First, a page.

Posted By Sina Toossi

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Sign the Petition

 

7,349 signatures

Tell Google: Stop playing Persian Gulf name games!

May 14, 2012
Larry Page
Chief Executive Officer
Google Inc.
1600 Amphitheatre Parkway
Mountain View, California 94043

Dear Mr. Page:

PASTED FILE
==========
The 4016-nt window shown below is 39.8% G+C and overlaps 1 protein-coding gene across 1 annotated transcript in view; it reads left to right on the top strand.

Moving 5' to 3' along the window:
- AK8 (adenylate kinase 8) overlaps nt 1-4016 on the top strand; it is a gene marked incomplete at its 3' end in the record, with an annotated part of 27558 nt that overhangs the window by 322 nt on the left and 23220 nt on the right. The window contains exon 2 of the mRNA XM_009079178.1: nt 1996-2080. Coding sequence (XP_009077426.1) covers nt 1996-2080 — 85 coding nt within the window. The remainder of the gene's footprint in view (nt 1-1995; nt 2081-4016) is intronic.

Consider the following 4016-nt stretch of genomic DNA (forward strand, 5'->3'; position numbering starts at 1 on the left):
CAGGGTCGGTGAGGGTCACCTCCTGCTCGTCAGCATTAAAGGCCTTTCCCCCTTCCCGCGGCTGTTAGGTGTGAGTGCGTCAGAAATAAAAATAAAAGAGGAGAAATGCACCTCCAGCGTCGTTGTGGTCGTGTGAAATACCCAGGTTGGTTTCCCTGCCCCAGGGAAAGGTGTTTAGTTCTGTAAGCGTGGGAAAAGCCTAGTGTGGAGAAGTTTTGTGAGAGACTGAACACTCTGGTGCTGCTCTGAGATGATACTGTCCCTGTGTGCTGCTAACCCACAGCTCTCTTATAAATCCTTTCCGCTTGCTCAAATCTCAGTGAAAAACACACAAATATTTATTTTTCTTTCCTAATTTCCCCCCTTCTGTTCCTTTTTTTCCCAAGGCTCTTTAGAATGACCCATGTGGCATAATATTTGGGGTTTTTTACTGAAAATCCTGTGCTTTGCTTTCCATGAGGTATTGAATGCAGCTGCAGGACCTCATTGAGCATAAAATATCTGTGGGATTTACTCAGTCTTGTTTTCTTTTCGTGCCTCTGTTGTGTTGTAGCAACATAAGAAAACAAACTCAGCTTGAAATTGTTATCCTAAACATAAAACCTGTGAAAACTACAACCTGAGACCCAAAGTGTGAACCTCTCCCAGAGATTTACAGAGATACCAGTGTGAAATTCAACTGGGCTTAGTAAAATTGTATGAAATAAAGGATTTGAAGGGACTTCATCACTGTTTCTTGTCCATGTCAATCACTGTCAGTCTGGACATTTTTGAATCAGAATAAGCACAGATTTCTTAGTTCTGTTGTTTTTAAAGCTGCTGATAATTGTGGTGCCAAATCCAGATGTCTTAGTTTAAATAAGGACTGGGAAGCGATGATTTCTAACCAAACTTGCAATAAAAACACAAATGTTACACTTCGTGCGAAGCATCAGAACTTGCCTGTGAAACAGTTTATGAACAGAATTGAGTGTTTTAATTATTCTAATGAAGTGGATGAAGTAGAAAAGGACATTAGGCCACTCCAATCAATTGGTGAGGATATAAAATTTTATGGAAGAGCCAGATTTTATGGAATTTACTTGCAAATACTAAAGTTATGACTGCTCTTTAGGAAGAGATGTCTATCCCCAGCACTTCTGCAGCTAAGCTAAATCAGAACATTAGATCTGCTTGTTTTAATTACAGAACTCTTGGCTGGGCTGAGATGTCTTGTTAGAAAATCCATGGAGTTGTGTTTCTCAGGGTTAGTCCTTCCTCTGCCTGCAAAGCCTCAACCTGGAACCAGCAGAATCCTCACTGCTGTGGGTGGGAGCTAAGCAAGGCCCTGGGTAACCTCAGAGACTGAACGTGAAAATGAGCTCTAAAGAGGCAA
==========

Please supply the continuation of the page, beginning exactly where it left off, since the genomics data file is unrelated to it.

It has come to our attention that Google has begun omitting the title of the Persian Gulf from its Google Maps application. This is a disconcerting development given the undisputed historic and geographic precedent of the name Persian Gulf, and the more recent history of opening up the name to political, ethnic, and territorial disputes. However unintentionally, in adopting this practice, Google is participating in a dangerous effort to foment tensions and ethnic divisions in the Middle East by politicizing the region’s geographic nomenclature. Members of the Iranian-American community are overwhelmingly opposed to such efforts, particularly at a time when regional tensions already have been pushed to the brink and threaten to spill over into conflict. As the largest grassroots organization in the Iranian-American community, the National Iranian American Council (NIAC) calls on Google to not allow its products to become propaganda tools and to immediately reinstate the historically accurate, apolitical title of “Persian Gulf” in all of its informational products, including Google Maps.